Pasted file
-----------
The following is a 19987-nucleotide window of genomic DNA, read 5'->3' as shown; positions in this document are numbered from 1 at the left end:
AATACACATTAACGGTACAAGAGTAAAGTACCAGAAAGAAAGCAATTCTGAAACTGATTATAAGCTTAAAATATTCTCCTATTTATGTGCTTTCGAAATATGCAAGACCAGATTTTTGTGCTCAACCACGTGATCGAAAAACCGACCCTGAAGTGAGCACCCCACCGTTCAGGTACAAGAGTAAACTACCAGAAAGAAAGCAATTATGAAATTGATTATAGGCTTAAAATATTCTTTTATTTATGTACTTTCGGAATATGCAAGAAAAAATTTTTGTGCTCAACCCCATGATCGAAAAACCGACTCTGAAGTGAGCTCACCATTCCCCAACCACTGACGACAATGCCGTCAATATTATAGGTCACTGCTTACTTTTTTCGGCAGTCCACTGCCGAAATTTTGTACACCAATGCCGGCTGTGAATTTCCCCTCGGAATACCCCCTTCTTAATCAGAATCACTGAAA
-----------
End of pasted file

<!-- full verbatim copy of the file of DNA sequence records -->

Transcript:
The following is a 19987-nucleotide window of genomic DNA, read 5'->3' as shown; positions in this document are numbered from 1 at the left end:
AATACACATTAACGGTACAAGAGTAAAGTACCAGAAAGAAAGCAATTCTGAAACTGATTATAAGCTTAAAATATTCTCCTATTTATGTGCTTTCGAAATATGCAAGACCAGATTTTTGTGCTCAACCACGTGATCGAAAAACCGACCCTGAAGTGAGCACCCCACCGTTCAGGTACAAGAGTAAACTACCAGAAAGAAAGCAATTATGAAATTGATTATAGGCTTAAAATATTCTTTTATTTATGTACTTTCGGAATATGCAAGAAAAAATTTTTGTGCTCAACCCCATGATCGAAAAACCGACTCTGAAGTGAGCTCACCATTCCCCAACCACTGACGACAATGCCGTCAATATTATAGGTCACTGCTTACTTTTTTCGGCAGTCCACTGCCGAAATTTTGTACACCAATGCCGGCTGTGAATTTCCCCTCGGAATACCCCCTTCTTAATCAGAATCACTGAAA